A modern footnote cites Carl Friedrich Gauss implementing as a grammar school student a solution to the n = even case. Ahmes and Gauss found the sum for 1 to 100 by using d = 1 following the same rule. Ahmes and Gauss reached the sum 5050 based on 50 pairs of 101 (1 + 101 = 2 + 99 = 3 + 98 = ...) by using an identical arithmetic progression rule.

D. A four level review of a Kahun Papyrus problem that reported 1365 1/3 khar as the volume of cylinder with a diameter of 12 cubit and height of 8 cubits summarized by:

1. Level 1 shows that pi was set to 256/81, and knowing one khar equaled 3/2 of a hekat, the scribe computed 1365 1/3 khar began with the area of a circle,
, and input pi = 256/81 and D = 2, considering:

a. A = (256/81)(D/2)(D/2) = (64/81)(D)(D)

b. A = (8/9)(8/9)(D)(D) (algebraic formula 1.0)

This formula appeared in MMP 10, RMP 41, RMP 42, RMP 43, RMP 44, RMP 45, and RMP 46. In RMP 42 Ahmes adding height (H) and created two volume formulas.

c. V = (H)(8/9)(D)(8/9)(D) cubits squared (algebraic geometry formula 1.1)

d. V = (3/2)(H)(8/9)(8/9)(D)(D) khar (algebraic geometry formula 1.2) converted cubits to khar unit

In the Kahun Papyrus and RMP 43 algebraic geometry formula 1.2 indirectly scaled by 3/2 considering

e. (3/2)V = (3/2)(H)(3/2)(8/9)(8/9)(D)(D) = (H)(4/3)(4/3)(D)(D)

f. V = (2/3)(H)[(4/3)(D)(4/3)(D)] khar (algebraic geometry formula 1.3)

g. or directly considering V = (3/2)(H)(8/9)(8/9)(D)(D) =(32/27)(D)(D)(H) =(2/3)(H)(4/3)(4/3)(D)(D) khar

published by Robins-Shute in "Rhind Mathematical Papyrus" 1987, on page 46, confirming a scribal algebraic relationship.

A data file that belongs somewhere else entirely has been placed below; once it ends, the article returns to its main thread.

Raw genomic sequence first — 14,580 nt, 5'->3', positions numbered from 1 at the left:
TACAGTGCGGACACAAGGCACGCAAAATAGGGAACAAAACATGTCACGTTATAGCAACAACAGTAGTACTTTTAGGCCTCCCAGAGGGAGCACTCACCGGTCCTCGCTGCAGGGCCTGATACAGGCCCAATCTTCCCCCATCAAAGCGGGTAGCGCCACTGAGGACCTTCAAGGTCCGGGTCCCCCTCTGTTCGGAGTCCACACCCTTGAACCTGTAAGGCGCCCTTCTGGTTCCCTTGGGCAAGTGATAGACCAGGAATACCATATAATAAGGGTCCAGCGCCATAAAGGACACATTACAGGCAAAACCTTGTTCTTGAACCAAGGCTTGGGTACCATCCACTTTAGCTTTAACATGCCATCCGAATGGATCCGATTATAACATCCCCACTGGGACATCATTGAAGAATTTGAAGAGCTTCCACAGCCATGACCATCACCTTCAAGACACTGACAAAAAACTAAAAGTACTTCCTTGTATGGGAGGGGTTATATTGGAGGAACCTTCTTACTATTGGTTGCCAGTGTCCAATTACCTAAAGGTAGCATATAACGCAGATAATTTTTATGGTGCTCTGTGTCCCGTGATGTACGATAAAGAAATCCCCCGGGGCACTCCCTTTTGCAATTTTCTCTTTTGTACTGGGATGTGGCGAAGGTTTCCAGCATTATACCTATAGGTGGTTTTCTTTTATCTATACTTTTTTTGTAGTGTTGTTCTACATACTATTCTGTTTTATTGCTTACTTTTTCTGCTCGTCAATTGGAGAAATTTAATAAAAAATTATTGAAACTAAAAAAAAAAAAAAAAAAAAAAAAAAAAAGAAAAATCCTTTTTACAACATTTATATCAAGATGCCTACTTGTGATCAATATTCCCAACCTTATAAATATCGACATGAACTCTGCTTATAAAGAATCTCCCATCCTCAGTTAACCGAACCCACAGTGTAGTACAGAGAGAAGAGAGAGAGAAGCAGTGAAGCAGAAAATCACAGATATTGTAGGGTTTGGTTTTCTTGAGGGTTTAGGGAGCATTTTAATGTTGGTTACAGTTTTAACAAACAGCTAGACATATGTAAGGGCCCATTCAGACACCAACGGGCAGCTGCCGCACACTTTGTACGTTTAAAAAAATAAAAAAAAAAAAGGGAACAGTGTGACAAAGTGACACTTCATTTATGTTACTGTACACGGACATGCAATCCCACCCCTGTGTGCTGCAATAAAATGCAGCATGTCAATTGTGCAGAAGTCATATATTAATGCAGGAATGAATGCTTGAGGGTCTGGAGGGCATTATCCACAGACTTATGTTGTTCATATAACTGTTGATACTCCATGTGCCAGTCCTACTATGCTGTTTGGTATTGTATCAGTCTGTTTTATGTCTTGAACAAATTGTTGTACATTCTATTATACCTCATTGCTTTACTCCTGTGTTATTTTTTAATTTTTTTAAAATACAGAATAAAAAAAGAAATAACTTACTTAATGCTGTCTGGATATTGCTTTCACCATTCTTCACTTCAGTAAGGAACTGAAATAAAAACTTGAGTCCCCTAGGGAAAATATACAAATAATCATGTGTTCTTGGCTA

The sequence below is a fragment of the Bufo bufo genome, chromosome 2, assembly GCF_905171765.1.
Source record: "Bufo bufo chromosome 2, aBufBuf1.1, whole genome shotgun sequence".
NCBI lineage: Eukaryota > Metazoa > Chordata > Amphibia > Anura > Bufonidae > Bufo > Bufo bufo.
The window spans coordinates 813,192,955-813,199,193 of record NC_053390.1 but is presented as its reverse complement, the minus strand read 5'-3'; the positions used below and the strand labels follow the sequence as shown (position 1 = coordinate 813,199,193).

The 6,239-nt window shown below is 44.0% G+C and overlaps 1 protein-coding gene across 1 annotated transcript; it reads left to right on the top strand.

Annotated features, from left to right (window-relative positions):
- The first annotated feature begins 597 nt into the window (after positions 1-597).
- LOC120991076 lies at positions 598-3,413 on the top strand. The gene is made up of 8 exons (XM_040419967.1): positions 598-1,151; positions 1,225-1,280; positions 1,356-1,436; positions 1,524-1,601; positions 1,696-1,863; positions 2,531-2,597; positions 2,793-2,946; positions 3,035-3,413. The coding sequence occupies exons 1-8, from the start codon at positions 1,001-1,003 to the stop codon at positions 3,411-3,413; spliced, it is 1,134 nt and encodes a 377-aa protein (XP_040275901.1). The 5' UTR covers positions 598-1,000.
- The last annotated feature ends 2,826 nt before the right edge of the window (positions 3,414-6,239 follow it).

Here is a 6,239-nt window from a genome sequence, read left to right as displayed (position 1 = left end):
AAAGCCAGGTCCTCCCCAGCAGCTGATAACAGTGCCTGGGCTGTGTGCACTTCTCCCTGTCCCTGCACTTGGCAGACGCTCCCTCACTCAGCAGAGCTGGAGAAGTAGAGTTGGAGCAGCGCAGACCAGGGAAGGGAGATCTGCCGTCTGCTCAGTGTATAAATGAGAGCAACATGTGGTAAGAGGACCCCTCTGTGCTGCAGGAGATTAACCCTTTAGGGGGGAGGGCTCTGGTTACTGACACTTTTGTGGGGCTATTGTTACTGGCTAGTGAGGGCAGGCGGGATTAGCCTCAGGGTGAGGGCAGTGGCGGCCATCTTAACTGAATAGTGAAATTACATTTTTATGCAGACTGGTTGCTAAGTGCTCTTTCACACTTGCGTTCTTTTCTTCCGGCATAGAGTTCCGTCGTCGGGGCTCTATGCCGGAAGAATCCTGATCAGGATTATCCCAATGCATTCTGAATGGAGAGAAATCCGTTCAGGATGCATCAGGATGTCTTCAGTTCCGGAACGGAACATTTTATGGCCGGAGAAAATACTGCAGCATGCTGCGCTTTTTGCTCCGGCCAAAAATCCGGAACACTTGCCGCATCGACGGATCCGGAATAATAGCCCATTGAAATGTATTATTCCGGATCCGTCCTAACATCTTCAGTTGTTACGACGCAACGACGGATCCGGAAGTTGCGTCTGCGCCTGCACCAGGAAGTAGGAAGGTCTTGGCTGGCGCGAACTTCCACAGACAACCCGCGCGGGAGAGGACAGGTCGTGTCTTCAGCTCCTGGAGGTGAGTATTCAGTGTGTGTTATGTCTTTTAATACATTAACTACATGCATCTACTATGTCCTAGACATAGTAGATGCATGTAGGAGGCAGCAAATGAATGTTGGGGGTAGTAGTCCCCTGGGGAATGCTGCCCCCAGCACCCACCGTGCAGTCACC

To numerically verify scribal algebraic geometry was used, input scribal raw data D = 12, H = 8 (from the Kahun Papyrus):

h. (4/3)(12) was reported as (16)(16) = 256 such that

i. V = (2/3)8(256)=(1365 + 1/3)khar

RMP 43 input D = 8 and H = 6 into the same formula

j. V = (2/3)(6)[(4/3)(8)(4/3)(8)] = (4)(32/3)(32/3) = 4096/9 = (455 + 1/9) khar

k. A 4-quadruple hekat (400 hekat) division required RMP 43 and the Kahun Papyrus by the volume (V) formula.

V = (2/3)(H)[(4/3)(4/3)(D)(D)] (khar)

RMP 41, 42, 44, 45, 46, and 47 also input khar times 1/20 data as 4-hekat units to scale the ancient hekat to a modern 4800 ccm. In RMP 47 400-hekat was multiplied by 1/10 and 1/20 to 10 4-hekat and 5 4-hekat, respectivelu. As important RMP 47 multiplied 100-quadruple hekat (100 1-hekat) written as (6400/64)hekat by 1/30, 1/40, 1/50, 1/60, 1/70, 1/80, 1/90 and 100 to obtain 1-hekat quotients and 1-ro remainders.

An archaeological study can test scribal feeding rates for quail, dove, duck and geese by considering RMP 83 data. This class of study can test 1/10 a hekat scaled to 480 ccm. A recent feasibility study shows1 hekat may have equaled 250-500 ccm for geese and ducks.

2. Level 2 reported relative values of 12 fowls in terms of a set-duck unit paid in the following problem by:

a. 3 re-geese unit value 8 set-ducks = 24

b. 3 terp-geese unit value 4 set-ducks = 12

c. 3 Dj. Cranes unit value 2 set-ducks = 6

d. 3 set-duck unit value 1 set-duck = 3

total value 45 set-ducks.

Not calculated, but included in the valuation of (12 - 1) = 11 with 100 - 45 = 55, cited 55/11 as the total value as 5 times the value of one set-duck, with each water fowl given a value based on the daily, 10 day, 30 day and total hekat of grain consumed at rates reported in RMP 83. RMP 83 used the same (64/64) scaling method reported in the Akhmim Wooden Tablet and in RMP 47.

Point your RSS reader here for a feed of the latest messages in this topic.

[Privacy Policy] [Terms of Use]

© The Math Forum at NCTM 1994-2018. All Rights Reserved.